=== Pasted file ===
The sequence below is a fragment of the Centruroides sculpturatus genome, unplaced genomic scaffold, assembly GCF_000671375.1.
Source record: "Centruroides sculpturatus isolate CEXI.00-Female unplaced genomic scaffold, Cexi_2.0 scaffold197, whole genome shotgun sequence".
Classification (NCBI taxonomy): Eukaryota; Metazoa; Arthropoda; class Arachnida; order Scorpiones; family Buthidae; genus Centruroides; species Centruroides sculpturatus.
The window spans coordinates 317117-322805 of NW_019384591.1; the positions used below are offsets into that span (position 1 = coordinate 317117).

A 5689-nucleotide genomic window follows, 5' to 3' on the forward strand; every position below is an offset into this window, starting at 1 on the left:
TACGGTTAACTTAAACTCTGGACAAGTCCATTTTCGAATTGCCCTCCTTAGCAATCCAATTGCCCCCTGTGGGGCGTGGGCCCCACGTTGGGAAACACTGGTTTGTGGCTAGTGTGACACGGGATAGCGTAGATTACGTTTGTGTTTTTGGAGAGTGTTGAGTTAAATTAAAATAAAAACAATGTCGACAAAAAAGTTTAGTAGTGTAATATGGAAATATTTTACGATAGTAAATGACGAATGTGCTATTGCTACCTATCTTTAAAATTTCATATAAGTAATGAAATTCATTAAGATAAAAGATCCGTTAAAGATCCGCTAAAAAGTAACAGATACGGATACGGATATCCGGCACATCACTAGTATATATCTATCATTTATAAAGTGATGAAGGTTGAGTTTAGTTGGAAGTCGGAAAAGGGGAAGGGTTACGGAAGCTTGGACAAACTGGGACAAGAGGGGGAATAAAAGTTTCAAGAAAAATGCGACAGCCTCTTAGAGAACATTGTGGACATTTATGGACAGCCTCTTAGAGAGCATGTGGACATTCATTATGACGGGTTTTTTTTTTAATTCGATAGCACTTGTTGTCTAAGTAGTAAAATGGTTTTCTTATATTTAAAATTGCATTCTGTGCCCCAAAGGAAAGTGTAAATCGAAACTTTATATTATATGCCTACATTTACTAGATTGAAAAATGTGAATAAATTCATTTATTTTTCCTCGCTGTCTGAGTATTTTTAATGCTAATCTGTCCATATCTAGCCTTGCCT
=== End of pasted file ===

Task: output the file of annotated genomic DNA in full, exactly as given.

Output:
The sequence below is a fragment of the Centruroides sculpturatus genome, unplaced genomic scaffold, assembly GCF_000671375.1.
Source record: "Centruroides sculpturatus isolate CEXI.00-Female unplaced genomic scaffold, Cexi_2.0 scaffold197, whole genome shotgun sequence".
Classification (NCBI taxonomy): Eukaryota; Metazoa; Arthropoda; class Arachnida; order Scorpiones; family Buthidae; genus Centruroides; species Centruroides sculpturatus.
The window spans coordinates 317117-322805 of NW_019384591.1; the positions used below are offsets into that span (position 1 = coordinate 317117).

A 5689-nucleotide genomic window follows, 5' to 3' on the forward strand; every position below is an offset into this window, starting at 1 on the left:
TACGGTTAACTTAAACTCTGGACAAGTCCATTTTCGAATTGCCCTCCTTAGCAATCCAATTGCCCCCTGTGGGGCGTGGGCCCCACGTTGGGAAACACTGGTTTGTGGCTAGTGTGACACGGGATAGCGTAGATTACGTTTGTGTTTTTGGAGAGTGTTGAGTTAAATTAAAATAAAAACAATGTCGACAAAAAAGTTTAGTAGTGTAATATGGAAATATTTTACGATAGTAAATGACGAATGTGCTATTGCTACCTATCTTTAAAATTTCATATAAGTAATGAAATTCATTAAGATAAAAGATCCGTTAAAGATCCGCTAAAAAGTAACAGATACGGATACGGATATCCGGCACATCACTAGTATATATCTATCATTTATAAAGTGATGAAGGTTGAGTTTAGTTGGAAGTCGGAAAAGGGGAAGGGTTACGGAAGCTTGGACAAACTGGGACAAGAGGGGGAATAAAAGTTTCAAGAAAAATGCGACAGCCTCTTAGAGAACATTGTGGACATTTATGGACAGCCTCTTAGAGAGCATGTGGACATTCATTATGACGGGTTTTTTTTTTAATTCGATAGCACTTGTTGTCTAAGTAGTAAAATGGTTTTCTTATATTTAAAATTGCATTCTGTGCCCCAAAGGAAAGTGTAAATCGAAACTTTATATTATATGCCTACATTTACTAGATTGAAAAATGTGAATAAATTCATTTATTTTTCCTCGCTGTCTGAGTATTTTTAATGCTAATCTGTCCATATCTAGCCTTGCCT